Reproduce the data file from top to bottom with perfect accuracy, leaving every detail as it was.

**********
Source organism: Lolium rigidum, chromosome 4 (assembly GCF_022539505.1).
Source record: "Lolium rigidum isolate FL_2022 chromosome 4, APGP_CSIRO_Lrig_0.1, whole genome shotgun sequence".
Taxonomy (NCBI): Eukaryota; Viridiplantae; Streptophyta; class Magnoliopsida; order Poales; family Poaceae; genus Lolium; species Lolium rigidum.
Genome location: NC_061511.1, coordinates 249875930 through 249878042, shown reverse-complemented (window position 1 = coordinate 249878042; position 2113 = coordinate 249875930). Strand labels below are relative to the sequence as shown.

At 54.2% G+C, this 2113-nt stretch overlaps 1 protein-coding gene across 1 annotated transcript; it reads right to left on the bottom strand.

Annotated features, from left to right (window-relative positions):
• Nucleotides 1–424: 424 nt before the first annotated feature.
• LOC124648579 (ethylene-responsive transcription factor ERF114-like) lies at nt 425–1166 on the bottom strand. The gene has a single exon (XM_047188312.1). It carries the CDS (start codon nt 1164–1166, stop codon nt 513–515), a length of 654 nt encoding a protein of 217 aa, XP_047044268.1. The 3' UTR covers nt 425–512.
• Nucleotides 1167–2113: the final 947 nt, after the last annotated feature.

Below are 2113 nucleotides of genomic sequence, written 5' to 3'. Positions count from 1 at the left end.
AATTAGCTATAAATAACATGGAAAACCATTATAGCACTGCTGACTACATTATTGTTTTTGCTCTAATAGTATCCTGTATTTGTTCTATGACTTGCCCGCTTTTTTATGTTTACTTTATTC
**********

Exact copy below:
Source organism: Lolium rigidum, chromosome 4 (assembly GCF_022539505.1).
Source record: "Lolium rigidum isolate FL_2022 chromosome 4, APGP_CSIRO_Lrig_0.1, whole genome shotgun sequence".
Taxonomy (NCBI): Eukaryota; Viridiplantae; Streptophyta; class Magnoliopsida; order Poales; family Poaceae; genus Lolium; species Lolium rigidum.
Genome location: NC_061511.1, coordinates 249875930 through 249878042, shown reverse-complemented (window position 1 = coordinate 249878042; position 2113 = coordinate 249875930). Strand labels below are relative to the sequence as shown.

At 54.2% G+C, this 2113-nt stretch overlaps 1 protein-coding gene across 1 annotated transcript; it reads right to left on the bottom strand.

Annotated features, from left to right (window-relative positions):
• Nucleotides 1–424: 424 nt before the first annotated feature.
• LOC124648579 (ethylene-responsive transcription factor ERF114-like) lies at nt 425–1166 on the bottom strand. The gene has a single exon (XM_047188312.1). It carries the CDS (start codon nt 1164–1166, stop codon nt 513–515), a length of 654 nt encoding a protein of 217 aa, XP_047044268.1. The 3' UTR covers nt 425–512.
• Nucleotides 1167–2113: the final 947 nt, after the last annotated feature.

Below are 2113 nucleotides of genomic sequence, written 5' to 3'. Positions count from 1 at the left end.
AATTAGCTATAAATAACATGGAAAACCATTATAGCACTGCTGACTACATTATTGTTTTTGCTCTAATAGTATCCTGTATTTGTTCTATGACTTGCCCGCTTTTTTATGTTTACTTTATTC